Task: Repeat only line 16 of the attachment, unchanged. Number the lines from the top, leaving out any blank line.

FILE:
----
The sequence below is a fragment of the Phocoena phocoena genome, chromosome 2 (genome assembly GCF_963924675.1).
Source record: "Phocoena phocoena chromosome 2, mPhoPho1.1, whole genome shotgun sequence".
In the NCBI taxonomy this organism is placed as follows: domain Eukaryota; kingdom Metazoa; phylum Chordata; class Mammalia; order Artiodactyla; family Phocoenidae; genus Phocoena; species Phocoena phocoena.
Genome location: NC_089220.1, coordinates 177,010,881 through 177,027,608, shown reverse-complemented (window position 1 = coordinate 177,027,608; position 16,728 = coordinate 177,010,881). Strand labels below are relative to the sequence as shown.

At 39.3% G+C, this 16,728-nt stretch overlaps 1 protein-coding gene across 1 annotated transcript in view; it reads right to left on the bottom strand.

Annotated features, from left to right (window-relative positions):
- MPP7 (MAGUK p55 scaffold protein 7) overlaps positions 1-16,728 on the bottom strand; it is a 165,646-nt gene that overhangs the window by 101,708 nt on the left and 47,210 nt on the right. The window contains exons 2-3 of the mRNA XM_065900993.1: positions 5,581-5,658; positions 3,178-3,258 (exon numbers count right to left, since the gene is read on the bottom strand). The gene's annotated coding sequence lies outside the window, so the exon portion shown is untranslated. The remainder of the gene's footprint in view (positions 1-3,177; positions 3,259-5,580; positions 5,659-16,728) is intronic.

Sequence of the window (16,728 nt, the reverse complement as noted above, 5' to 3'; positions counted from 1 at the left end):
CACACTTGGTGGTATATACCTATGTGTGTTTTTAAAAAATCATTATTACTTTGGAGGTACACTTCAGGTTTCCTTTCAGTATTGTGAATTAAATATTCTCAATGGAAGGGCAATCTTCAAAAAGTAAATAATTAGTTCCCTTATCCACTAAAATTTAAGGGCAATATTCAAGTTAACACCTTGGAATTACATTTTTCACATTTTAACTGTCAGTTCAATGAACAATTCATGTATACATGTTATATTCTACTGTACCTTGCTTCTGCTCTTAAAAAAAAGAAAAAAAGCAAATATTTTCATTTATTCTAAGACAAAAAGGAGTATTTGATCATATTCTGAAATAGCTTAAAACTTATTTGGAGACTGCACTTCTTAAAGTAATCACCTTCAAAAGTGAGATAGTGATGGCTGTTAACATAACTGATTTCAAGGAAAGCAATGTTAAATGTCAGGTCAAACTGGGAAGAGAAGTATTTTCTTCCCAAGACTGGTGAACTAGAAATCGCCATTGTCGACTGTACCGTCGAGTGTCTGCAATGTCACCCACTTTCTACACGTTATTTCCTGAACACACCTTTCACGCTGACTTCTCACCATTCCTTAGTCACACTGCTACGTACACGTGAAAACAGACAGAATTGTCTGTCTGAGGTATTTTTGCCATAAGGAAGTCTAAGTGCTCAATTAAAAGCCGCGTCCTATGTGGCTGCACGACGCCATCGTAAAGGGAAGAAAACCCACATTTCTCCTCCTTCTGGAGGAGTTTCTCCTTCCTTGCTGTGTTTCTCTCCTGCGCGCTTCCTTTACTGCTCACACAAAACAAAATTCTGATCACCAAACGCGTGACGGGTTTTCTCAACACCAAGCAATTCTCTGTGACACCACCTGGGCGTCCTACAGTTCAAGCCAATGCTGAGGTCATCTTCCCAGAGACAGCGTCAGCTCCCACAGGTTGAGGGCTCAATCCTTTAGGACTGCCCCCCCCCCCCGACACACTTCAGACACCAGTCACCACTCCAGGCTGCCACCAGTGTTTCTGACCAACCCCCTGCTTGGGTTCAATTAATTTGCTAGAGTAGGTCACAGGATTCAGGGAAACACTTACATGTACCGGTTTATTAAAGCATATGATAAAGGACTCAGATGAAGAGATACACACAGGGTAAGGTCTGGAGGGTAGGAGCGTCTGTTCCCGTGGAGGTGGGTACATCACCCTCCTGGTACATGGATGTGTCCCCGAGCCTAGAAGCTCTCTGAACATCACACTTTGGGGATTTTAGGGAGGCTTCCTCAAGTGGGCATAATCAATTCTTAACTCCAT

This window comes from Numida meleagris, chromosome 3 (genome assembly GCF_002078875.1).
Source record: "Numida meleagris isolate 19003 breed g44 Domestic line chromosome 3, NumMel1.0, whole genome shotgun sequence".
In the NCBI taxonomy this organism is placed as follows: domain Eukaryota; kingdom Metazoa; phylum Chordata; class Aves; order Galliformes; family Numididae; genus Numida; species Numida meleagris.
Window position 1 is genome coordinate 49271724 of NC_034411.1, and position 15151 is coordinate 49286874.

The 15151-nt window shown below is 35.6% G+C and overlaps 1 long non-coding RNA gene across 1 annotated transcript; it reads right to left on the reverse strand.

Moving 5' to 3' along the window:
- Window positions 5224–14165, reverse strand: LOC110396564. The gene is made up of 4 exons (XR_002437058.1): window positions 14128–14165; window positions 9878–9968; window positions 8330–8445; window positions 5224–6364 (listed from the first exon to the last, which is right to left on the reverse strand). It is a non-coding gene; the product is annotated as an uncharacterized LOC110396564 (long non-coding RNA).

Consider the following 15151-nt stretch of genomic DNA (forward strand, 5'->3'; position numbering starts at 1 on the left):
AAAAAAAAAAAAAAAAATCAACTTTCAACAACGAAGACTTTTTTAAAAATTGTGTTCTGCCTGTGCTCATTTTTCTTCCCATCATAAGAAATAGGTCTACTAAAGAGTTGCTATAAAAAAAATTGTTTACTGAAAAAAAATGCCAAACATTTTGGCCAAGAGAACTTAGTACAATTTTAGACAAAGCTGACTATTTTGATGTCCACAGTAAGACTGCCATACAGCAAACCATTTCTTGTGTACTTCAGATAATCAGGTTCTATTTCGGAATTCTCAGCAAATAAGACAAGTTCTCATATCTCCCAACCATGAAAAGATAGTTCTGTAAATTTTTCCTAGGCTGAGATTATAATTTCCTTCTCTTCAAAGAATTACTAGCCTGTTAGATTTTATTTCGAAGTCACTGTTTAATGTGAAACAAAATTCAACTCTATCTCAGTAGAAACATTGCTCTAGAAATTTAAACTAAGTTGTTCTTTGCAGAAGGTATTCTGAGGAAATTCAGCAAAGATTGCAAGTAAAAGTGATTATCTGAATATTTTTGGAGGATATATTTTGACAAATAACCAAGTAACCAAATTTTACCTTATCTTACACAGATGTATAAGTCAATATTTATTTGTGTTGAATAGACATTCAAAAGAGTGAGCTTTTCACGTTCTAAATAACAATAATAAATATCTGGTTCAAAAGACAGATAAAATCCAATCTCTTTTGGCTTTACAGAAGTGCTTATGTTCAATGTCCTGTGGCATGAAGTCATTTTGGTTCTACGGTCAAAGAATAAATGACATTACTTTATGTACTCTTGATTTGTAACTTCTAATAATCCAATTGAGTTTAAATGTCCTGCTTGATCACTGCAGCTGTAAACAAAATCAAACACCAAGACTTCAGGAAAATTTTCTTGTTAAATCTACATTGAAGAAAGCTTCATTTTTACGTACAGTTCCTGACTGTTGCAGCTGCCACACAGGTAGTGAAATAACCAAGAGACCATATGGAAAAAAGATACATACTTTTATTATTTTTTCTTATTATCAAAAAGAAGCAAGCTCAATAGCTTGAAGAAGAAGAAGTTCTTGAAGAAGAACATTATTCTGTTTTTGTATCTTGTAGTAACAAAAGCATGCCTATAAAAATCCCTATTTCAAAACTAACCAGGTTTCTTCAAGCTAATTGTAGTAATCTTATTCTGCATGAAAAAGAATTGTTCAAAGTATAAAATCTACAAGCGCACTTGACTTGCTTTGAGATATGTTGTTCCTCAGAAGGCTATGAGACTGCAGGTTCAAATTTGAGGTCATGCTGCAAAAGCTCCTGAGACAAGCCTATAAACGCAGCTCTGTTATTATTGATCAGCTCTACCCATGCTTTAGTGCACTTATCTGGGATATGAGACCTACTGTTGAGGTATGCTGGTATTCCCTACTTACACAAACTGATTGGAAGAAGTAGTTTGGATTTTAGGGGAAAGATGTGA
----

- Window positions 5224–14165, reverse strand: LOC110396564. The gene is made up of 4 exons (XR_002437058.1): window positions 14128–14165; window positions 9878–9968; window positions 8330–8445; window positions 5224–6364 (listed from the first exon to the last, which is right to left on the reverse strand). It is a non-coding gene; the product is annotated as an uncharacterized LOC110396564 (long non-coding RNA).